Let’s talk about expletives again. No, I still don’t mean that kind of expletive!
Do you remember expletives from a couple of Super Grammars ago? I explained that in grammar an expletive serves a merely structural role as a noun element and relies on the predicate to supply the true subject of your sentence. (So, for example, in the sentence “There is a ship stuck in the Suez Canal”, the expletive is “there is”. And the true subject is “ship”.)
I now offer a word of caution when using two of the most common expletive clauses, here is/are and there is/are. The verb that follows here or there must agree in number with the true subject of the sentence and in tense with any other verbs in the sentence.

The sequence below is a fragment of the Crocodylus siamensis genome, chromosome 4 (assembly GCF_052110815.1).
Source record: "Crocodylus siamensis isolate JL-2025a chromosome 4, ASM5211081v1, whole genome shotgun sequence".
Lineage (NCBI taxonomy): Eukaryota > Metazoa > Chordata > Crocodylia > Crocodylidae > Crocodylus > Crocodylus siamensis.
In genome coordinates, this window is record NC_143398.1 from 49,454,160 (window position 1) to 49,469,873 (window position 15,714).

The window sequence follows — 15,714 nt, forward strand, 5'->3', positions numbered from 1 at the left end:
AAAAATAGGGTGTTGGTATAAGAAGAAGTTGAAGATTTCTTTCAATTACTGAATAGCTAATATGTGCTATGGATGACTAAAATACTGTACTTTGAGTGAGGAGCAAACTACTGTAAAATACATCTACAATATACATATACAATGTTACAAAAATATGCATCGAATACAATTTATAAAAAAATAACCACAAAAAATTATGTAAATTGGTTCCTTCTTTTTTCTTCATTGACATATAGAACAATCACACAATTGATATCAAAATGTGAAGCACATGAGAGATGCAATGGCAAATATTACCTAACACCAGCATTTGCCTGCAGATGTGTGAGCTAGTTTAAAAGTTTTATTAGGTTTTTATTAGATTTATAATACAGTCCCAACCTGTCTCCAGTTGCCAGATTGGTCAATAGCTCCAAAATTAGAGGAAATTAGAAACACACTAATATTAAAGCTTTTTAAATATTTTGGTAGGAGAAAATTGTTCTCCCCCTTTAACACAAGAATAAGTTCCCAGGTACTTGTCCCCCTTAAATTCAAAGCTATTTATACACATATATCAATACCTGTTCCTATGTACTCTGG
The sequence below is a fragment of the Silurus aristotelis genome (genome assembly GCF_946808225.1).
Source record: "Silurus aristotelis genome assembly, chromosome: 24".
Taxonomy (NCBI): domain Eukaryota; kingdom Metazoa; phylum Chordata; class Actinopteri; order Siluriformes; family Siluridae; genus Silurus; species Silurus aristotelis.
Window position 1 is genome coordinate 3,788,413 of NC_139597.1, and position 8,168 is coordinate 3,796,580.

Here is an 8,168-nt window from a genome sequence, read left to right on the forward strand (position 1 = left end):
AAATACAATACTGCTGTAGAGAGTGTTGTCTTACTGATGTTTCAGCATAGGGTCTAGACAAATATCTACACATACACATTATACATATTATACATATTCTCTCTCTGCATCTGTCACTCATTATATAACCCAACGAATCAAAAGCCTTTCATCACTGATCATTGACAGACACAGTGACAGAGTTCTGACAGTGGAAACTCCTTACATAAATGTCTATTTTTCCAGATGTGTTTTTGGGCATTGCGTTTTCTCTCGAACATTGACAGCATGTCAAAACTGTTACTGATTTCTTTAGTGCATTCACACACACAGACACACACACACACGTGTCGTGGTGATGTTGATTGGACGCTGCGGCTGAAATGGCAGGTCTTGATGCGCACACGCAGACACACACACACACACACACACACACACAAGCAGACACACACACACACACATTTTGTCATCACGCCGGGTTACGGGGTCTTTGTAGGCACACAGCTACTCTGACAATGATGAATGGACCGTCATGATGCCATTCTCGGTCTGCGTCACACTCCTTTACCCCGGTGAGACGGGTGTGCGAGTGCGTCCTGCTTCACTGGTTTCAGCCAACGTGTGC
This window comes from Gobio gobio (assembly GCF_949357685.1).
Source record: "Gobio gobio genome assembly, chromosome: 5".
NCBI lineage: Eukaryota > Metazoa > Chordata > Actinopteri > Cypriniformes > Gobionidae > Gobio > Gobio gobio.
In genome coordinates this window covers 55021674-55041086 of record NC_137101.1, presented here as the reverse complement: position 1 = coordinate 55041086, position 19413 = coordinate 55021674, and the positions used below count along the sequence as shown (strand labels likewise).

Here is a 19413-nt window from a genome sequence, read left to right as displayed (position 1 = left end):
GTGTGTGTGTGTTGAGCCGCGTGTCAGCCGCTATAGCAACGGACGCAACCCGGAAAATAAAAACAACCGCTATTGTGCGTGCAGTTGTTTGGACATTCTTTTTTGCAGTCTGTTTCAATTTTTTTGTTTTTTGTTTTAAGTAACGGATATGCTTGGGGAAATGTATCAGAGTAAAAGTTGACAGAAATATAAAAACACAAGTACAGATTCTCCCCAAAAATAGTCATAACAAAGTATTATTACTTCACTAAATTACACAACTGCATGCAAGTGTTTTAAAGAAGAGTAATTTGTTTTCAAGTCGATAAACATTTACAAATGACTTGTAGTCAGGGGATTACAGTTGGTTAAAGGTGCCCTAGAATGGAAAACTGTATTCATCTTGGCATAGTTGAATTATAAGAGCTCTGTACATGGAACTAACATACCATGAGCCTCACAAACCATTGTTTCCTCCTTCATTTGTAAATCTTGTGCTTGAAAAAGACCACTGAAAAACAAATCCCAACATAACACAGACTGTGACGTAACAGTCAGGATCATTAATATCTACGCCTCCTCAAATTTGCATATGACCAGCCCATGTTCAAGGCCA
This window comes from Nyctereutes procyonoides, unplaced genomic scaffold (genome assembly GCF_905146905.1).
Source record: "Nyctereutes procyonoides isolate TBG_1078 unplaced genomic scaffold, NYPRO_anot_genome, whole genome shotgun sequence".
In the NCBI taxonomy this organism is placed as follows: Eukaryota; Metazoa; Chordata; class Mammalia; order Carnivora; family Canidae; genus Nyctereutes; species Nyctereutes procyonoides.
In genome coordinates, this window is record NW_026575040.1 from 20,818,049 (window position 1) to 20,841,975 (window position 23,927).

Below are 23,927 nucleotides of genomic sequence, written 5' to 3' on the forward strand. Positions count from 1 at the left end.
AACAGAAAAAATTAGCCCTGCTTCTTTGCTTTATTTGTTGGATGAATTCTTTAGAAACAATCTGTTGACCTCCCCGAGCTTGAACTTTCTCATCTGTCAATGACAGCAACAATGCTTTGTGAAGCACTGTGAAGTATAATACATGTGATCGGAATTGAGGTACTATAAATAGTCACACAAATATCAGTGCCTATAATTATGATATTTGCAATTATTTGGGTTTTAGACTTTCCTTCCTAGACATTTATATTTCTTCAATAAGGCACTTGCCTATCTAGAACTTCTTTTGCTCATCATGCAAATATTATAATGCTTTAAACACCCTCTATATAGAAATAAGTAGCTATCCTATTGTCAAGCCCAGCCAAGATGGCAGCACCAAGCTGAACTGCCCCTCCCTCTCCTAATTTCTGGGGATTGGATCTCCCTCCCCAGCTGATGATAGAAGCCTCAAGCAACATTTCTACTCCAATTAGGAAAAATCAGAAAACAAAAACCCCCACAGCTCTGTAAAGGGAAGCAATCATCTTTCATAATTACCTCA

Let’s look at a few examples to illustrate this.
The true subject, “two chairs and a table”, is plural so the verb must be either “are” or “were”. Because the other verb “have” is in present tense, the correct choice is “there are”.
The true subject is “police officers”, so the verb must be plural. The other verbs in the sentence, “used” and “had”, are past tense so “there were” must agree in tense.
The true subject is “tips”, so the correct expletive clause would be “here are”.
Did you enjoy Super Grammar?
Get a new and super useful grammar tip from our proofreader Wendy, directly to your inbox, once a fortnight in Typeset’s The Write Fit newsletter. Subscribe here: